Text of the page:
New Book Announcement!Posted: September 21, 2012
Marco and I are extremely pleased to announce that our new edited volume was published yesterday. The book is entitled Nonproliferation Law as a Special Regime: A Contribution to Fragmentation Theory in International Law, and is published by Cambridge University Press. Here’s the link to the book on CUP’s website. At the site you’ll find some nice pdf excerpts from the book.
I remember sitting with Marco in a patisserie in London in December 2009. Marco brought up an idea. He said he had been thinking about the body of nonproliferation treaties and related organizations, and whether, and to what extent, this issue specific area of international law might be usefully examined by reference to fragmentation theory, as a special regime of international law with specialized secondary rules. At the time, I had recently finished co-editing a book, which had been my second edited book. I can tell you from those two prior experiences that I had absolutely no inclination to embark on another edited book project. So, so many reasons for that feeling that I can explain some other time. But when I heard this idea, it just made so much sense to me, and seemed so substantively interesting and full of promise, that my reticence was overcome and I thought we just had to do one on this topic.
We did talk about co-authoring the book, but we wanted this to be a real collective endeavor among a group of first class international lawyers, so that the results of the study would be less susceptible to criticism as just the argument of two nonproliferation law specialists. We were extremely fortunate that exactly such a group of contributors agreed to participate in the project. And we told the chapter authors from the beginning that we wanted each of them to conduct an independent inquiry in their agreed area of secondary rules, relating either to the law of state responsibility or to the law of treaties, into whether and to what extent there existed in the law and legal practice related to non-proliferation treaties, specific and specialized secondary rules that differed from the general rules of international law on that topic, and/or from specialized rules on that topic found in other substantive areas of international law. To the extent that such specialized rules were found to exist, the author’s second task was to consider whether these specialized rules could be considered as evidence supporting the conclusion that non-proliferation law is a special regime, at least as to that particular topic, explainable by fragmentation and special regime theory.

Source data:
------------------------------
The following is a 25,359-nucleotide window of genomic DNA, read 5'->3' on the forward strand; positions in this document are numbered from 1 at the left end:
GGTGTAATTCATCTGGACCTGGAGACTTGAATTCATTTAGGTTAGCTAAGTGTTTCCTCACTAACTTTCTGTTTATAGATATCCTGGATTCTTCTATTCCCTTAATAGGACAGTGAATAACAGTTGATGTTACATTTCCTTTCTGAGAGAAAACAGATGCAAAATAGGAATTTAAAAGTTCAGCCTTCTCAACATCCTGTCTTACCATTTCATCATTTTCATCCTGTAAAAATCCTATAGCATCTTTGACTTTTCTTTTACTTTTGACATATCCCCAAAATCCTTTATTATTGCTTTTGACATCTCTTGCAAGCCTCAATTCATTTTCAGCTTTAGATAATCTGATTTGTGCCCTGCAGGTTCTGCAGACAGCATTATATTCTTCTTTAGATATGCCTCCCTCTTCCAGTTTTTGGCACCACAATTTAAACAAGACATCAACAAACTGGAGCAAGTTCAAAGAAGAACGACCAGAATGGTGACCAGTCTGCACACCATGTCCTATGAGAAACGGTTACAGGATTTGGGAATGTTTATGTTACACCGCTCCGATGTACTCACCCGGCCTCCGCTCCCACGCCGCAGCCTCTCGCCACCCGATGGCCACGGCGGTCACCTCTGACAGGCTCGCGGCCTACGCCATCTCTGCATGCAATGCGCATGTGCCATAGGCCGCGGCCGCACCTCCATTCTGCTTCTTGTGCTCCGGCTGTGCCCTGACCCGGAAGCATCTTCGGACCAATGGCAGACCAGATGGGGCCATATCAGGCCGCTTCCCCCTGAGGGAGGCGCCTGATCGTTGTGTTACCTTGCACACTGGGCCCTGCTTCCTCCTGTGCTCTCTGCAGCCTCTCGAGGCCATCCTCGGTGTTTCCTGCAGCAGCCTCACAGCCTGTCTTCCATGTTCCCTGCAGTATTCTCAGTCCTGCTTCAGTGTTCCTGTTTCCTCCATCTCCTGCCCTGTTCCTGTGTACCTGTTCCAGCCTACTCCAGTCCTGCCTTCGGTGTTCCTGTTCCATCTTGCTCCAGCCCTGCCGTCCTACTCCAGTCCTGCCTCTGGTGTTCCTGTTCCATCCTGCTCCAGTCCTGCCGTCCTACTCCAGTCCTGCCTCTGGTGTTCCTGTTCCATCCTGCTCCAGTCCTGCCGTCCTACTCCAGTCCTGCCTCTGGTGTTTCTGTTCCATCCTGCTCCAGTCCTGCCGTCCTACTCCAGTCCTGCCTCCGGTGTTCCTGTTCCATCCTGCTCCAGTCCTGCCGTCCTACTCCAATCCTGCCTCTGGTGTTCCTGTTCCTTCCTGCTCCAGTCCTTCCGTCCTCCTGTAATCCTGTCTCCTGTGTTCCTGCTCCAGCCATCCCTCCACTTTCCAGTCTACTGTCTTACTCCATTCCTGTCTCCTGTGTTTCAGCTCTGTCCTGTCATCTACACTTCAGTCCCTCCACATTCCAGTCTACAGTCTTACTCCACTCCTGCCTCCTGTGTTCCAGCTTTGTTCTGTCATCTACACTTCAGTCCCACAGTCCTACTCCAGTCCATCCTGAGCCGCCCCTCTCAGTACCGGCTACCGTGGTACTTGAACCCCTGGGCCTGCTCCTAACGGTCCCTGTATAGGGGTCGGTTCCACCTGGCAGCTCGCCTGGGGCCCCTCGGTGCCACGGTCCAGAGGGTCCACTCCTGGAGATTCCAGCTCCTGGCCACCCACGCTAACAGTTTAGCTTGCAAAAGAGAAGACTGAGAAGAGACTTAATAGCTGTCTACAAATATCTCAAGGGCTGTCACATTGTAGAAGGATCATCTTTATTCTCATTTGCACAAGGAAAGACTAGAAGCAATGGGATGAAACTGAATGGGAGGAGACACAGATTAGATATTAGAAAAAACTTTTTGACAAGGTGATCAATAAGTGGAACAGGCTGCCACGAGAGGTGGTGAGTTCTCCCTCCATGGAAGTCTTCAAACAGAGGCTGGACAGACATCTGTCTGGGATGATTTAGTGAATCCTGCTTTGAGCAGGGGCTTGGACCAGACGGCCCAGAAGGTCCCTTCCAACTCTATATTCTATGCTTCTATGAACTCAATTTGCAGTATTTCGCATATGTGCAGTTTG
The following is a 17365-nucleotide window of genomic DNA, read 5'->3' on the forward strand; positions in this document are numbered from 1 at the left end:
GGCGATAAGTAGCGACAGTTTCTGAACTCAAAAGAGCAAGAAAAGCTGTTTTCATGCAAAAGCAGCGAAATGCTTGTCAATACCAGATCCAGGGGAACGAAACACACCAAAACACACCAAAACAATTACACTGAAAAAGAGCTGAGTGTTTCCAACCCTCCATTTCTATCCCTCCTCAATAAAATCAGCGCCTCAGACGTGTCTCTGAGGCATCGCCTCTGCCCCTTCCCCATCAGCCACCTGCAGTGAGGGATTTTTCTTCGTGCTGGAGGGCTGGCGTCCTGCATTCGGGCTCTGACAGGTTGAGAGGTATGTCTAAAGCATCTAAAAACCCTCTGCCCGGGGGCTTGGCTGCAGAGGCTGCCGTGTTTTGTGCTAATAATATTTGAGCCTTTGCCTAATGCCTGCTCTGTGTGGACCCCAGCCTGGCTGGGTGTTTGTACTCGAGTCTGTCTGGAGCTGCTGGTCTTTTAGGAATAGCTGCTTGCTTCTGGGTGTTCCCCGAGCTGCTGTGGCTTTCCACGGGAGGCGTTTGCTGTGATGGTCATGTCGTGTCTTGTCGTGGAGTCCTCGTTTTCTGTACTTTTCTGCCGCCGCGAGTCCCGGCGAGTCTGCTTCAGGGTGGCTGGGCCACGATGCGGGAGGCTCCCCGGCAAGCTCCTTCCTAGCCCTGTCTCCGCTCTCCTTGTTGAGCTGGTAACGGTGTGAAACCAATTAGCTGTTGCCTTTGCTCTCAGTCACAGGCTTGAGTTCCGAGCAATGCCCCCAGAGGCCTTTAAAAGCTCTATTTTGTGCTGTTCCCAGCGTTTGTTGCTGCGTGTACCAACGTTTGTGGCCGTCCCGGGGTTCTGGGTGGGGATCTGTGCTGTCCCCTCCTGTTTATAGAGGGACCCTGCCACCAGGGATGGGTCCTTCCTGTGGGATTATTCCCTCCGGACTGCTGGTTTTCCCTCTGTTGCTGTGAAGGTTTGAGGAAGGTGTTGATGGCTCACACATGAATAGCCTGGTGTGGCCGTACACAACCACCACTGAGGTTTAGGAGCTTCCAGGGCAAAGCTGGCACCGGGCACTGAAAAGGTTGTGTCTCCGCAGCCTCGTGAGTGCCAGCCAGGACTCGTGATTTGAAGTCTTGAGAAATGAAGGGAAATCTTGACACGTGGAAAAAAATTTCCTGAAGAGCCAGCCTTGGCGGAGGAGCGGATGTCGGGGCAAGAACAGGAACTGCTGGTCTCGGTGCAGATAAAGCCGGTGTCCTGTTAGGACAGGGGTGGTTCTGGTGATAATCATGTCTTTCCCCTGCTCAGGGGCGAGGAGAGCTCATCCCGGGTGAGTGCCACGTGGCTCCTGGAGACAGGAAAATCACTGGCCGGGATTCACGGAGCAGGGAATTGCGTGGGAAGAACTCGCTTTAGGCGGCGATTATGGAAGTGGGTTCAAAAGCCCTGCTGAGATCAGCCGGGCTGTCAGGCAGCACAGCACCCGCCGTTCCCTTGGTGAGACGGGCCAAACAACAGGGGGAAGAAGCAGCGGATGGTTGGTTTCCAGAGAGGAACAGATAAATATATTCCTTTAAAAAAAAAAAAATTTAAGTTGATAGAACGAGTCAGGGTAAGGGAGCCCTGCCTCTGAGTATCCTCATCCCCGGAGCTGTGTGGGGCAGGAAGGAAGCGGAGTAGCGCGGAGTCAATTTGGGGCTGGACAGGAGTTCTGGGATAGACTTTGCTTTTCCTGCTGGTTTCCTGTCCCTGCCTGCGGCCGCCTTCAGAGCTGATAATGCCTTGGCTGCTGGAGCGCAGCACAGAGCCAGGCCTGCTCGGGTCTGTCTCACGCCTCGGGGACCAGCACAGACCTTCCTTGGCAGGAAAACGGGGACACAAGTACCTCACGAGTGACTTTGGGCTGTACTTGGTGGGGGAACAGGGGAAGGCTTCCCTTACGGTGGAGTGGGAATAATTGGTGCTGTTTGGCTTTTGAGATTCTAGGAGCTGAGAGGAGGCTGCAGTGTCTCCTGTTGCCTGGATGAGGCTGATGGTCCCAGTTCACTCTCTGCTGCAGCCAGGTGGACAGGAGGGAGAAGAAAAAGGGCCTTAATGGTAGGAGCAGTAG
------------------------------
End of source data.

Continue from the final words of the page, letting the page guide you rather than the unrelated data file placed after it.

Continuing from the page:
So yes, this is a very theoretical book, and I know it won’t appeal to many outside of academia, but we do hope that the results and the methodology of the study will be seen as significant contributions to fragmentation theory scholarship, and to understanding of nonproliferation treaties and their specialized rules.
Marco and I would like to thank the chapter authors for their excellent work on the book. They include Malgosia Fitzmaurice, Panos Merkouris, Andrew Michie, Matthew Happold, Nigel White, Eric Myjer, Jonathan Herbach, Dieter Fleck, and Sahib Singh.
And I can’t tell you how thrilled we all were to learn that Judge Bruno Simma had agreed to endorse the book on the back cover. For those who don’t know, Judge Simma is something of a demigod in international legal circles; having served as a Judge on the International Court of Justice, and as a member of the International Law Commission, in addition to his peerless scholarly career. Among his many areas of expertise, he is one of the foremost scholars of fragmentation theory. Here’s what he wrote about our book:
Fragmentation of international law has become a favorite topic in the literature, all too often dealt with in the same worn, tired way, referring to the same few cases and usually ending up with authors making more or less solemn over-generalizations in one direction or the other. Against this background, it is a true pleasure to follow a group of experts both on non-proliferation law and the relevant international law around the Non-Proliferation Treaty on their analysis of the ways in which this treaty regime is “special” without, however, essentially detaching itself from the general law in which it remains embedded. The book thus sets an admirable example of how the ever-increasing number of specialized treaty regimes ought to be subjected to a profound dialogue between experts in the respective subject areas and international law generalists to the profit of both.
We can’t thank Judge Simma enough for those kind words, which compliment the book in precisely the ways in which we hoped it would make a significant contribution.